New Delhi: The Supreme Court Monday imposed an 'Environment Compensation Charge' (ECC) on commercial vehicles entering Delhi, in addition to the toll tax, from November 1 for four months on a trial basis, in a bid to check high pollution levels in the city.
The charges would be payable at the rates of Rs 700 for light duty vehicles and two-axle vehicles and Rs 1,300 for three-axle and above.
The apex court directed the Delhi Government to issue appropriate notification in this regard as it made clear that these charges would be operative for four months from November 1 till February 29, 2016 on an "experimental basis".
Nullifying the October 7 order of the National Green Tribunal on the same issue, the apex court made it clear that "this order will override any order to the contrary by any authority."
To review the mechanism, the bench posted the matter for further consideration in the third week of February.
"Amicus curiae Harish Salve, Solicitor General Ranjit Kumar and Dushyant Dave, senior counsel appearing for the Government of NCT Delhi have jointly suggested that the environment compensation charge ought to be imposed by the Delhi government...
"On due consideration, we do not see any reason not to accept the above suggestion. Accordingly, we approve the suggested arrangements," a bench headed by Chief Justice H L Dattu said.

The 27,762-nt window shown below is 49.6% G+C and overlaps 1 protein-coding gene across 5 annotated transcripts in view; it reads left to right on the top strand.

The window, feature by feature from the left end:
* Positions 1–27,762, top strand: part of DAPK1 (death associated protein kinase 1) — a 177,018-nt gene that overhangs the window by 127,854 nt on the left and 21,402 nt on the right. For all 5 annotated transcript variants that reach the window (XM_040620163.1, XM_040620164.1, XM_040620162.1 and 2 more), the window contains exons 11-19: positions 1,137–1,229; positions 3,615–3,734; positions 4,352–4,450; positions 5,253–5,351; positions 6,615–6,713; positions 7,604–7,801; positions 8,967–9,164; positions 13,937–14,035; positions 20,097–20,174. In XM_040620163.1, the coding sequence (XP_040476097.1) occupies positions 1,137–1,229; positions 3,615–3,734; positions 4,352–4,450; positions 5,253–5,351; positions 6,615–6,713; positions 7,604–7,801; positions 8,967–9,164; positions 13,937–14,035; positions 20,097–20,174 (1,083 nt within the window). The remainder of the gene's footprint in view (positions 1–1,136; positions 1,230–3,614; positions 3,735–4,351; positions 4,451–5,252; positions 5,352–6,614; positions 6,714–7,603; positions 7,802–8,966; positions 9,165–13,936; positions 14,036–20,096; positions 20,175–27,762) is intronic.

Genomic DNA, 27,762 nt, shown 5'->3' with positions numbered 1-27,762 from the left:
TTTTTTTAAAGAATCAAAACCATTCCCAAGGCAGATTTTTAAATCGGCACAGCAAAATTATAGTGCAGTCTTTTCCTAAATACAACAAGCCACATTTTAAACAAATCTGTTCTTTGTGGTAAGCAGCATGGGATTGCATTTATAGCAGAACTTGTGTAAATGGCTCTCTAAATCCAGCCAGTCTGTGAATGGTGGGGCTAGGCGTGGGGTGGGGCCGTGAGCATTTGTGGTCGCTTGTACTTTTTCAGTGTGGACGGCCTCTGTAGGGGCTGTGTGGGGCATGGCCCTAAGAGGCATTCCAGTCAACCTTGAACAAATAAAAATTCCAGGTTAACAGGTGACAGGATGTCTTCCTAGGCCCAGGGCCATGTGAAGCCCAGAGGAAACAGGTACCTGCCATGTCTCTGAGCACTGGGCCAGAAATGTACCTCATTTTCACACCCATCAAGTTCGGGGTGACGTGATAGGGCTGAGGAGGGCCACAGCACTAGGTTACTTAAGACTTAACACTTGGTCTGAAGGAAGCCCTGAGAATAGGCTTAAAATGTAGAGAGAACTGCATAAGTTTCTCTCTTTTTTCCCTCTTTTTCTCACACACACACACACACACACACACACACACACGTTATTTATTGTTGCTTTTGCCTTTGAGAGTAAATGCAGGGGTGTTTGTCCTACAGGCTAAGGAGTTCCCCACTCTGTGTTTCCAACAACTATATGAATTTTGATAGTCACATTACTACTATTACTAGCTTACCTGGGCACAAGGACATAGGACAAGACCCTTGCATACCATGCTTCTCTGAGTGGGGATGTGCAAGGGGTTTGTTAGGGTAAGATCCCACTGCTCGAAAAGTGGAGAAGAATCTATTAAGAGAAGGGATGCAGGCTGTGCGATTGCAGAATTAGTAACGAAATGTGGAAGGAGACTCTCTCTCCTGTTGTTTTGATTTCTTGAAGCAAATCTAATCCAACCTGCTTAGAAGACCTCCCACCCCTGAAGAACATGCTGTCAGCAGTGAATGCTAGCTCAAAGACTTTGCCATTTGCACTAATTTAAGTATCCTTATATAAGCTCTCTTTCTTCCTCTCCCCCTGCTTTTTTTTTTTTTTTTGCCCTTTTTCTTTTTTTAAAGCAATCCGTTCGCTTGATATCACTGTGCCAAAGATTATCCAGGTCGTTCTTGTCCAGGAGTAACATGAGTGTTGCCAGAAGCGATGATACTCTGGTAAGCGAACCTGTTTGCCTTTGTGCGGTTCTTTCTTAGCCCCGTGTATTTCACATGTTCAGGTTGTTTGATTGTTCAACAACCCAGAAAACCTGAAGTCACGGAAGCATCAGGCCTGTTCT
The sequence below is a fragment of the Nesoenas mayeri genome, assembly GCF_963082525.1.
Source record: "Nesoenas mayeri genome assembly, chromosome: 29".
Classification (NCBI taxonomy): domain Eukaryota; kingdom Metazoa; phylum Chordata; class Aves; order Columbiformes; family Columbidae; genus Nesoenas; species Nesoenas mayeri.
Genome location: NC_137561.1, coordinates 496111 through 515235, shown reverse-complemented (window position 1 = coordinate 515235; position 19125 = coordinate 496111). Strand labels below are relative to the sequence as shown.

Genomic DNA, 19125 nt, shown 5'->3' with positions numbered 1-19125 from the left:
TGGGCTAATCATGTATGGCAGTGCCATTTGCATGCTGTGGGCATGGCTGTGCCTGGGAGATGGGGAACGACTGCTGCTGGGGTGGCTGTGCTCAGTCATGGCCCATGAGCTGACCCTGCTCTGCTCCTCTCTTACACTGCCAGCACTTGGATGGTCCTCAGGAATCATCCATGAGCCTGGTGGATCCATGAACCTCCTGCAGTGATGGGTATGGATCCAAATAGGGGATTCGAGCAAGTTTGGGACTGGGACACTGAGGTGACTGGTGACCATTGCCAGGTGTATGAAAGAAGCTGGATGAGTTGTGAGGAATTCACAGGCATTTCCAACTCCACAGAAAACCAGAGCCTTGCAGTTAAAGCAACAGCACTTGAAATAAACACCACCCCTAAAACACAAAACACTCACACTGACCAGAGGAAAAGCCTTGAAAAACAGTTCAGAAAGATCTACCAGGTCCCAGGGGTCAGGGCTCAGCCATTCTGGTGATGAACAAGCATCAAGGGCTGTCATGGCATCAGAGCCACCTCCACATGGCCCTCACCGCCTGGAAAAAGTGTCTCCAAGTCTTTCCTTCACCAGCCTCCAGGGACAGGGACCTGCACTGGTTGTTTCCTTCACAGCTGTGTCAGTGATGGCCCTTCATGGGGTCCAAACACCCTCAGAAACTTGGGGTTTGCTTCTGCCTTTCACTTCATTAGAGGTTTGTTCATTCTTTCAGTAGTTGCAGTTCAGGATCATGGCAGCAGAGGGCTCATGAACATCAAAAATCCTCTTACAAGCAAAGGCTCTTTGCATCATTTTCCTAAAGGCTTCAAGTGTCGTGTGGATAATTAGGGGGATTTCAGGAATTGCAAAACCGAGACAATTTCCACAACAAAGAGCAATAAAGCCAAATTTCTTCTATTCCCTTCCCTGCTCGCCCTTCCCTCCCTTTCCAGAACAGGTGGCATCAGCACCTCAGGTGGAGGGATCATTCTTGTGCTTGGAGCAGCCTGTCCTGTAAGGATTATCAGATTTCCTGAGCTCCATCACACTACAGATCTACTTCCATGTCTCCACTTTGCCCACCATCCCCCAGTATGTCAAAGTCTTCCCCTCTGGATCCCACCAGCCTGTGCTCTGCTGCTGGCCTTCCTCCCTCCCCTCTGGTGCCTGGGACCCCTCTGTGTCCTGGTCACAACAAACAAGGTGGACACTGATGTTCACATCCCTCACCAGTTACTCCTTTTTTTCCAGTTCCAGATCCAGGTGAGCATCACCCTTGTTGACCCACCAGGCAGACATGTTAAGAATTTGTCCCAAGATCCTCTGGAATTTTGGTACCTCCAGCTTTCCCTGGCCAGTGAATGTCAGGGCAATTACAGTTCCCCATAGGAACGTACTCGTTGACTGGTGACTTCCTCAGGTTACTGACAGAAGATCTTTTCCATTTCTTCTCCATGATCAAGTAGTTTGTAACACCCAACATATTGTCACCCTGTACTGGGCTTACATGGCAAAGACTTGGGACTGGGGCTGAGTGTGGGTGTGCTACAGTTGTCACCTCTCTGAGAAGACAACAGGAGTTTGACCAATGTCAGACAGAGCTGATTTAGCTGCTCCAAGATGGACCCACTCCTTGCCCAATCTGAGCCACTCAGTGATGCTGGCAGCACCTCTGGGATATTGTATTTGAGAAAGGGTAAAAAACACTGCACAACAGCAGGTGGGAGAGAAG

The bench, which also included justices Arun Mishra and Adarsh Kumar Goel, however, said that passenger buses, vehicles carrying essential commodities, food articles and ambulances would be exempted from paying the 'environment compensation charge'.
"The charge will be collected by the toll operators without any deduction and handed over to the Delhi Government on every Friday. The Delhi Government shall furnish accounts of the receipts and the expenditure incurred to Environment Pollution (Prevention and Control)) Authority and to this Court each quarter," the bench said.
Taking note of Centre for Science and Environment study that about 23 per cent of the commercial vehicles and 40-60 per cent of the heavy trucks entering the city were not destined for Delhi, the court said it was necessary to impose the charges, along with the MCD toll, to equalize the difference in cost in travelling through alternative routes.